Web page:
3. Increased hospital consolidation and employment. As physicians go through the MACRA impacts and planning process, they will be looking to hospitals and health systems for a leg up. Larger provider entities tend to have more data and more practice with that data, which is attractive to smaller physician groups with less reporting experience. "[Hospitals] are increasingly being put on the spot by employed and affiliated physicians asking, 'What can you do to help me here? Can you get me out of MIPS to bundles or a risk-bearing ACO model?'"

While this puts the onus on hospitals to provide resources for physicians, it also puts them in the driver's seat for consolidation. "Health systems can help quantify some of the opportunity and risk physicians might face, which is why there is going to be some implicit pressure for greater M&A activity in these markets," Mr. Johnson says.

Hospitals also control a significant portion of the healthcare dollar through acute and post-acute care, which will play a large role in success under value-based care programs. "Hospitals have the ability to help aggregate physicians, provide that capital and that risk shelter area to help physicians move along and be able to manage populations and manage risk, which is required under both the MIPS and Advanced APM tracks," Mr. Hazelrigs says.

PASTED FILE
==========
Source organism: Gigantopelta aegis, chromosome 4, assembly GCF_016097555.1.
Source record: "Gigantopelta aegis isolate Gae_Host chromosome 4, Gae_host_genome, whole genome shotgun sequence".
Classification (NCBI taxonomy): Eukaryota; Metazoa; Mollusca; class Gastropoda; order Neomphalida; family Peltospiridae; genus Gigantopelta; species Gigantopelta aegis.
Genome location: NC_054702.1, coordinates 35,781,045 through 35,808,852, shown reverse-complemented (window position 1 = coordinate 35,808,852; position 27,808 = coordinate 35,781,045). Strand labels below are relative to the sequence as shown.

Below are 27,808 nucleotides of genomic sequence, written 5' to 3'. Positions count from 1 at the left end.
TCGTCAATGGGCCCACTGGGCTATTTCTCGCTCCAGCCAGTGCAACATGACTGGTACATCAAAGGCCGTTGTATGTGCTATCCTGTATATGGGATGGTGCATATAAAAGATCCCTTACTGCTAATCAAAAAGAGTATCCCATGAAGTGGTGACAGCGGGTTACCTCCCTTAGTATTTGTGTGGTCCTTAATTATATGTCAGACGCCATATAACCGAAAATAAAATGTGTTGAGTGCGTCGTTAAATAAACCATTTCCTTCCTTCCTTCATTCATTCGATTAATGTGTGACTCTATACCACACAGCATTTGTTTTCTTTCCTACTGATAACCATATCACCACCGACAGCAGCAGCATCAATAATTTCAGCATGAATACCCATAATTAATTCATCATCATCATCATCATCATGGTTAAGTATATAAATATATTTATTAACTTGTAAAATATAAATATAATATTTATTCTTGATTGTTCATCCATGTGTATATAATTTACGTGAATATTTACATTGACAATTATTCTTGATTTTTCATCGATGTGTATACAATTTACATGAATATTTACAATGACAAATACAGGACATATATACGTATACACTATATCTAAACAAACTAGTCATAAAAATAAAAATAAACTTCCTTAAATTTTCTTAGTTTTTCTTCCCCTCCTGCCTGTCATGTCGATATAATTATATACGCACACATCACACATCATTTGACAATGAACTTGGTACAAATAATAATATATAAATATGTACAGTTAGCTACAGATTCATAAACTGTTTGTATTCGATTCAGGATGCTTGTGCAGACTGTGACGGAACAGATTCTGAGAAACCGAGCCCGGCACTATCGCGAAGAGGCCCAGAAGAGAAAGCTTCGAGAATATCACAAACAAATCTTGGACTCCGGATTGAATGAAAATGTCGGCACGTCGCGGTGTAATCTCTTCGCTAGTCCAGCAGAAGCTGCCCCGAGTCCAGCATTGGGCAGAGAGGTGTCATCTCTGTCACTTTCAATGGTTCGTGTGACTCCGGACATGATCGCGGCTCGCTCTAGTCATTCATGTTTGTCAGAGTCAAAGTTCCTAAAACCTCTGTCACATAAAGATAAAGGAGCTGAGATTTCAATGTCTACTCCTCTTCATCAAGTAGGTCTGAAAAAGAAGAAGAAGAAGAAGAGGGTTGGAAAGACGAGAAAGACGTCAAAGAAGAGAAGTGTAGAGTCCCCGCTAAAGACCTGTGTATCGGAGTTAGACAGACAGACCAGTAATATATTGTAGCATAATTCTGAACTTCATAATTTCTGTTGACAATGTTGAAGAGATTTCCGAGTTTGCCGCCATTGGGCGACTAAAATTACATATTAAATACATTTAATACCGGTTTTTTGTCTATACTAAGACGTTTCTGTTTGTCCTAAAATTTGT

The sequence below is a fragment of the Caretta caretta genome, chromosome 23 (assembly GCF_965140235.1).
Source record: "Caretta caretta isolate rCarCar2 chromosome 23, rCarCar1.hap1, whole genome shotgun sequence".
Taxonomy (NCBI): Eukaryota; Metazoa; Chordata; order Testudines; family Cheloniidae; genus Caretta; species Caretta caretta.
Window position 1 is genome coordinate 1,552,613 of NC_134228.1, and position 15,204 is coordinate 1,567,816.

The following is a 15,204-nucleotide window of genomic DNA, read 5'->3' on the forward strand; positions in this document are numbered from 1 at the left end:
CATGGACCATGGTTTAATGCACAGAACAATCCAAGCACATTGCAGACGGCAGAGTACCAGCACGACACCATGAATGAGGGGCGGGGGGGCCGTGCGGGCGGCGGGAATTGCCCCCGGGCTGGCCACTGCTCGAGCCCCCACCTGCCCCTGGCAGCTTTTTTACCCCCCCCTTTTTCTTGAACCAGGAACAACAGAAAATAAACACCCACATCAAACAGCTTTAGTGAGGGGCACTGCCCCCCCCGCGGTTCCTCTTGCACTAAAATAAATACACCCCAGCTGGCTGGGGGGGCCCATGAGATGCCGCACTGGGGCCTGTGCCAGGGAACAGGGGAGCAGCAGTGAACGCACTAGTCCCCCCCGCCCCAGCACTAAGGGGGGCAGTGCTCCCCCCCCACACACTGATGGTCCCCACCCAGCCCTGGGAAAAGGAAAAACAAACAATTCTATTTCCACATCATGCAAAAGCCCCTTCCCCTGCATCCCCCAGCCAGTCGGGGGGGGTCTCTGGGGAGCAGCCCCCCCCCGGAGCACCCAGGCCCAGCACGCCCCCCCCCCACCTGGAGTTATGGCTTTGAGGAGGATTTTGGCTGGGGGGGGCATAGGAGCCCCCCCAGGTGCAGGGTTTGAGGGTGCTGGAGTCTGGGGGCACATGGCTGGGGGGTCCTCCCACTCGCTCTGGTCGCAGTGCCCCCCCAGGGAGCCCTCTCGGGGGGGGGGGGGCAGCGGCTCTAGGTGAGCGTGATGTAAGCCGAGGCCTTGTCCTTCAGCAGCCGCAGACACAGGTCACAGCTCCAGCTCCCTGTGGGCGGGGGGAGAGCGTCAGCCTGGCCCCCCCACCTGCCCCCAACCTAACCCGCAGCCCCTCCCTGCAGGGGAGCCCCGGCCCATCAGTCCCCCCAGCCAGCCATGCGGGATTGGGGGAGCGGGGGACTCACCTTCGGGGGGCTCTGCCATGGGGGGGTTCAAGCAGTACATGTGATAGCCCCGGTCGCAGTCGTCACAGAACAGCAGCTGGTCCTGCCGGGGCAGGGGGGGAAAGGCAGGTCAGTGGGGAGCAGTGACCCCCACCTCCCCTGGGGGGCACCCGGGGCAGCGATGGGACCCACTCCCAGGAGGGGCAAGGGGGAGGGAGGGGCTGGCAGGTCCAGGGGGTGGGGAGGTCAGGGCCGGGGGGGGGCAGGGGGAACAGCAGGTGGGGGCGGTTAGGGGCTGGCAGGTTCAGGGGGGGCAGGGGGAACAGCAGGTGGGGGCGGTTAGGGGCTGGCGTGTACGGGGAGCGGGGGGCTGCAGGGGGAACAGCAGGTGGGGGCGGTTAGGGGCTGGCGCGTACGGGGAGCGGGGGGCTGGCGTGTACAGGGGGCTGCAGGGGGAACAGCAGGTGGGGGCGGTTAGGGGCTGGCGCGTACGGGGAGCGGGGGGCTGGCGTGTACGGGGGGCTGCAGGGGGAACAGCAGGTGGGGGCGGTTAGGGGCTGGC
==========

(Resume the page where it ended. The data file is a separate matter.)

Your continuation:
4. Plan for MACRA's affect on commercial business. Physicians trying to avoid MIPS reporting may also try to refocus their patient base in Medicare Advantage — a trend payers need to be aware of and prepared for, Mr. Dolstad says. However, beyond the initial shift to Medicare Advantage, payers should tune in and consider how MACRA will shape future commercial business. "As we think about Medicare and what it's done historically — DRGs and risk adjustment — ultimately all of those concepts made their way into commercial plans and Medicaid," Mr. Dolstad says. "As a result of that, we think it's likely MACRA has the potential to have that same cascading impact into commercial business."

In particular, Mr. Dolstad believes MACRA, "There is that natural friction right now. This could bring the wheels to a halt, or be the lubricant that streamlines everything," he says.

Conclusion

MACRA and QPP will continue to shift and evolve as feedback is received, but regardless of the current policy or pace of change, MACRA's objectives remain clear and consistent. And while there is no one surefire way to win or lose under MACRA, Optum's experts advise payers and providers to simply understand the impacts and stay ahead of the changes. "Understand where you are today based on data driven analyses, not assumptions. Understand what your options are and the resulting implications of changes, including partnering with other physicians, health systems or gaining alignment between providers and payers to understand how you can be successful," Mr. Hazelrigs says.